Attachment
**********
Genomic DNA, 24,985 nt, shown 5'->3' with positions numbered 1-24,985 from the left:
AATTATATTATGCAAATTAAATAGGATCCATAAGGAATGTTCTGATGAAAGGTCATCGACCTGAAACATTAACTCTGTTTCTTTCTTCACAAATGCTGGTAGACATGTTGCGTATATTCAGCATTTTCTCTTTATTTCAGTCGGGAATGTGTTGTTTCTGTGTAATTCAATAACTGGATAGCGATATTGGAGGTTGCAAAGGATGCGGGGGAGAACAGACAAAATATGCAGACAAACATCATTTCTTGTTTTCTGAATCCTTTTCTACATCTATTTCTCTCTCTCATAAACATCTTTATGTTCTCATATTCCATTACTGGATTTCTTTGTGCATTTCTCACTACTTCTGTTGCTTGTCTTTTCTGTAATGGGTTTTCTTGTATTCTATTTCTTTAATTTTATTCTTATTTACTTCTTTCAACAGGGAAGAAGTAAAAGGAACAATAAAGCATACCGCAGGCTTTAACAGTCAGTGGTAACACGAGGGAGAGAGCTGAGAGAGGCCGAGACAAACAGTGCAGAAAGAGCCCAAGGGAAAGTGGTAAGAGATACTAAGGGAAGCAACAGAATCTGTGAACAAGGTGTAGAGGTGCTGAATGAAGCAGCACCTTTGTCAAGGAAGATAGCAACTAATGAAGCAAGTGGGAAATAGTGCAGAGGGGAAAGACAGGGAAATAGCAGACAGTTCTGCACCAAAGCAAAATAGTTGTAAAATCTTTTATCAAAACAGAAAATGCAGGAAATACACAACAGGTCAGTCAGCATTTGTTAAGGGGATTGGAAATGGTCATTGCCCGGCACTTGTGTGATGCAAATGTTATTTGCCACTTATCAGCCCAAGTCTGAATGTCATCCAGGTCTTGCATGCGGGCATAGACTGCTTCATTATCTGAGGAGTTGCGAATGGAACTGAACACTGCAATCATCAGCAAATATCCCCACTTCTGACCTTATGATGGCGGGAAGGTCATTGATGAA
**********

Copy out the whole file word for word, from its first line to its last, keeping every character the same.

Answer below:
Genomic DNA, 24,985 nt, shown 5'->3' with positions numbered 1-24,985 from the left:
AATTATATTATGCAAATTAAATAGGATCCATAAGGAATGTTCTGATGAAAGGTCATCGACCTGAAACATTAACTCTGTTTCTTTCTTCACAAATGCTGGTAGACATGTTGCGTATATTCAGCATTTTCTCTTTATTTCAGTCGGGAATGTGTTGTTTCTGTGTAATTCAATAACTGGATAGCGATATTGGAGGTTGCAAAGGATGCGGGGGAGAACAGACAAAATATGCAGACAAACATCATTTCTTGTTTTCTGAATCCTTTTCTACATCTATTTCTCTCTCTCATAAACATCTTTATGTTCTCATATTCCATTACTGGATTTCTTTGTGCATTTCTCACTACTTCTGTTGCTTGTCTTTTCTGTAATGGGTTTTCTTGTATTCTATTTCTTTAATTTTATTCTTATTTACTTCTTTCAACAGGGAAGAAGTAAAAGGAACAATAAAGCATACCGCAGGCTTTAACAGTCAGTGGTAACACGAGGGAGAGAGCTGAGAGAGGCCGAGACAAACAGTGCAGAAAGAGCCCAAGGGAAAGTGGTAAGAGATACTAAGGGAAGCAACAGAATCTGTGAACAAGGTGTAGAGGTGCTGAATGAAGCAGCACCTTTGTCAAGGAAGATAGCAACTAATGAAGCAAGTGGGAAATAGTGCAGAGGGGAAAGACAGGGAAATAGCAGACAGTTCTGCACCAAAGCAAAATAGTTGTAAAATCTTTTATCAAAACAGAAAATGCAGGAAATACACAACAGGTCAGTCAGCATTTGTTAAGGGGATTGGAAATGGTCATTGCCCGGCACTTGTGTGATGCAAATGTTATTTGCCACTTATCAGCCCAAGTCTGAATGTCATCCAGGTCTTGCATGCGGGCATAGACTGCTTCATTATCTGAGGAGTTGCGAATGGAACTGAACACTGCAATCATCAGCAAATATCCCCACTTCTGACCTTATGATGGCGGGAAGGTCATTGATGAA